Images obtained during scintigraphy can be static, dynamic or synchronized. Static images are a flat fixed picture, used in the study of the structure of organs. Dynamic images are formed by adding together several static images, used in the study of the function of the liver, kidneys, gallbladder, etc. Synchronized images are created in tomographic mode and are used to study the contractility of the myocardium.
All types of scintigraphy are carried out using radionuclide preparations. The type of drug is determined depending on the tropicity of the vector to a particular organ. Thus, labeled bi- and monophosphate complexes are used in the study of skeletal bones, labeled diethylenetriamine pentacetic acid is used in the study of kidneys, pertechnetate (technetium solution) is used in thyroid scintigraphy, etc. There are special preparations for detecting certain forms of malignant tumors.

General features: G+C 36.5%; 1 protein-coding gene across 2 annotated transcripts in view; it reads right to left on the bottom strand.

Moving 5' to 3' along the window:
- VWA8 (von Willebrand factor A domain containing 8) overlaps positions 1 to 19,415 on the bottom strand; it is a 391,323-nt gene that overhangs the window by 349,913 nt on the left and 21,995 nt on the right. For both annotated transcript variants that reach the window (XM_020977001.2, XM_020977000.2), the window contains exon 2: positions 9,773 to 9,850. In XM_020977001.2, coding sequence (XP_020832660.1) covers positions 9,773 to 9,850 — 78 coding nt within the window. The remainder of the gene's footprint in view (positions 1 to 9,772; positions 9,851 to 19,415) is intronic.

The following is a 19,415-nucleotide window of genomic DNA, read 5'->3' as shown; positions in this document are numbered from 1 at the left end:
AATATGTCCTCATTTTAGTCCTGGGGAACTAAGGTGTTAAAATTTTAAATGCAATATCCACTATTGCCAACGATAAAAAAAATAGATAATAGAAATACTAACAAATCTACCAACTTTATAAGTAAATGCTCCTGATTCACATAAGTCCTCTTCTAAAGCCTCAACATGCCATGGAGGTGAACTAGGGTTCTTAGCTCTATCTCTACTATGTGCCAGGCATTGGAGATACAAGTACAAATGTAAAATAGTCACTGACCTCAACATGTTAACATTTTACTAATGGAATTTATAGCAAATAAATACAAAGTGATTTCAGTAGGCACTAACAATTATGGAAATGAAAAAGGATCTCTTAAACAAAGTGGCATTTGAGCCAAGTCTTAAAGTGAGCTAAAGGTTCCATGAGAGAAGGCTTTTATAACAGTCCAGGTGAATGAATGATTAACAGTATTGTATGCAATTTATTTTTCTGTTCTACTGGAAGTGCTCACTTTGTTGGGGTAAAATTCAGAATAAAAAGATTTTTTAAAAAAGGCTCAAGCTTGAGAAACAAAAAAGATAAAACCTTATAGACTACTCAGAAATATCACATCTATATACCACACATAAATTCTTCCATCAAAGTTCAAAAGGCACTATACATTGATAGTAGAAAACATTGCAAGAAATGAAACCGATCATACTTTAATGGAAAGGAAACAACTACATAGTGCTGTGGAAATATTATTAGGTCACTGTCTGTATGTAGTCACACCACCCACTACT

In most cases, the radiopharmaceutical is administered intravenously, however, there are exceptions. For example, with static intestinal scintigraphy, the patient takes a drug diluted in water orally. Despite the use of radionuclides, scintigraphy is a safe study. The product does not have a toxic effect on the body. The patient receives a lower radiation dose than during radiography.
Types of research
There are many types of scintigraphy used to detect pathology of various organs and systems. In clinical practice, the following types of studies are most widely used:
- Scintigraphy of skeletal bones